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Publication Title | How Accurate is Potency Testing

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Samples A, C, and D: replicates

The results of all tests performed are shown in the table on the page at right. For the herbal cannabis samples (A- D), potency is expressed in percent, so that 1% equals 10 milligrams of a given cannabinoid per gram of plant mate- rial. For the tinctures (F-G), it is expressed in milligrams per milliliter (mg/ml).

Although CBN is not produced by the cannabis plant it- self, it is commonly formed by degradation of THC under the in uence of light, storage and heat. It is therefore not surprising that all samples contained at least some CBN. Levels were generally very low, on average around 0.6% or less in all samples. However, reported CBN values in Sample G varied from 0 to 1.44%. Such a wide variation in results is unacceptable for quality control.

Sample B: high CBD

While most labs measured the potencies of samples A-D in terms of percentage of total sample weight, labs #2, #5, #7, and #9 reported them in terms of dry weight instead. In order to convert their measurements to total weight, labs that report dry weight need to report water content of the sample. Measurements of water content in samples A-D ranged from 6% to 9%. For the sake of consistency, the data in the table are all reported in terms of total weight.

Because most labs were informed that they were partici- pating in a ring test, they were able to give these samples extra attention. Several labs revised or corrected results af- ter initially misreporting them. In a couple of cases, this appears to have been due to simply misreading or misre- porting the data. In one case, a lab initially misreported a sample as having no cannabinoids at all. After being ques- tioned about it, they re-tested the sample and came up with reasonable results. Two other labs, whose results were gen- erally reasonable, slightly misreported some initial data, but later corrected them on their own initiative.

Samples F and G: extracts

In principle, when the majority of labs re- port similar values, and one or a few labs have found signi cantly different results, it should be the outliers that need to take a closer look at their methodology.


An examination of the reported data provides some in- sight into technical issues that play a role in the laboratory. For example, fresh material might normally be expected to contain substantially higher amounts of acidic cannabi- noids (THCA, CBDA) than neutral ones (THC and CBD). However, a couple of labs reported the opposite in certain tests (e.g, lab 3 for CBD and lab 7 for CBD and THC in samples A, C and D). Based on reported separation issues in HPLC, this might be caused by an overlap of CBD with the cannabinoid CBG (Cannabigerol), causing the two to be confused in the detector. CBG is present to some degree in most cannabis samples, so it should be con rmed that the chromatographic peak for it is positively identi ed in the chromatogram, and does not interfere with any other cannabinoid analyzed. The same applies to the commonly found cannabinoids Cannabichromene (CBC), Tetrahydro- cannabivarin (THCV) and their acidic precursors.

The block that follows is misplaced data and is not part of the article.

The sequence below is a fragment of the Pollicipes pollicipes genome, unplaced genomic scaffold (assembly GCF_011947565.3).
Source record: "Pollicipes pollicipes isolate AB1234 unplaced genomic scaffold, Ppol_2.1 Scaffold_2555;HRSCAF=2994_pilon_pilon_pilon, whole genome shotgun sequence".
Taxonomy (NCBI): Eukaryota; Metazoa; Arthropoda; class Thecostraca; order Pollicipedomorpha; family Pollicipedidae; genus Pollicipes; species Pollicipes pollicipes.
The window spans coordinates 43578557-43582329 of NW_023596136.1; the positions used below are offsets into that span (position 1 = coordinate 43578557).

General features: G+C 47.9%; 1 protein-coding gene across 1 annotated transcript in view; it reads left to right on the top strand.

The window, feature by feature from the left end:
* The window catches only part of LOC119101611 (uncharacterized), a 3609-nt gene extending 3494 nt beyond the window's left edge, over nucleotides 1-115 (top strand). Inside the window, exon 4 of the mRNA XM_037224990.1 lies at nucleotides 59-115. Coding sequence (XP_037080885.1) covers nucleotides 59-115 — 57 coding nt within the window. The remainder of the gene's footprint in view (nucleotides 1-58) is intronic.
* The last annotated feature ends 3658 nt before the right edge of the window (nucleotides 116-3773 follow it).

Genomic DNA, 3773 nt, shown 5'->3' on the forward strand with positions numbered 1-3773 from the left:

O’Shaughnessy’s • Autumn 2011 —17—

How Accurate is Potency Testing?

RING TEST: A standard procedure in the analytical testing industry for external quality-control assurance, in which identical samples are sent to a variety of testing facilities in order to compare results.

other cannabinoids in the cannabis plant (e.g. CBD is pres- ent as CBDA). Only after heating are THCA and CBDA converted into their more potent, non-acid forms, THC and CBD. This process is known as “decarboxylation.”

labs using HPLC, as CBDA standards are not readily avail- able.

Want to know the potency of your medicine? How much, if any CBD, does it contain? Has it been sprayed with dangerous pesticides? Is it infested by molds or bac- teria? The only way to answer these questions for sure is to have it tested by an analytical lab.

When cannabis is smoked or cooked, the user mainly ingests activated, non-acid cannabinoids. However, if cannabis is consumed raw or in an unheated oil or alco- hol extract, the cannabinoids remain in their natural acid form. The properties of cannabinoid acids have not been well investigated. Although THCA is not psychoactive, it is thought to have some medicinal activity.

Chemical standards of known potency are crucial to ac- curately calibrate testing equipment. But because they con- tain controlled substances, cannabinoid standards are sub- ject to DEA regulations, making them dif cult to obtain. As an alternative, some labs resort to obtaining them from illicit, gray market sources; others manufacture their own standards without independent validation. The reliability of such standards is uncertain.

Many labs now offer testing services for the medical can- nabis industry. How accurate are the results they provide?

Because it is performed at room temperature, HPLC an- alyzes cannabinoids in the chemical form in which they are actually present in the sample. For fresh herbal material, that means lots of THCA and a little free THC (as a result of ‘spontaneous’ decarboxylation during harvest, process- ing and storage). Consequently, labs using HPLC reported two different entries: THC and THCA. From this it is pos- sible to calculate the effective “THC Total” by adding the measured THC and THCA. In order to adjust for differ- ent molecular weights, the THCA measurements need to be multiplied by a factor of 0.877 (one lab failed to do this correctly). The same applies to the measuring of CBD and CBDA.

The two liquid alcohol extracts (tinctures) were prepared by soaking cannabis in ethanol and ltering out the solid residues. After proper shaking, liquid extracts should be perfectly homogenized with respect to cannabinoid con- tent, regardless of the presence of some minor solids such as bers from the paper lter, or small particles of plant material. To our surprise, the tincture results proved very inconclusive and varied with the kind of testing technology employed. For unknown reasons, labs using GC generally reported higher readings for THC and CBD than labs using HPLC. For GC, the THC measurements for samples F and G averaged 42% to 46% higher than for HPLC, while CBD measurements were 20% to 33% higher. Theoretically, there should have been no discrepancies between GC and HPLC analysis.

Our investigation was launched in the winter of 2010/11. An identical set of samples was submitted to 10 labs. The labs were asked to measure THC, CBD, and CBN, the three major cannabinoids for which testing is generally available. To encourage participation, the identity of the labs was kept con dential; in this report they are identi ed by numbers only (Lab 1, 2 etc.).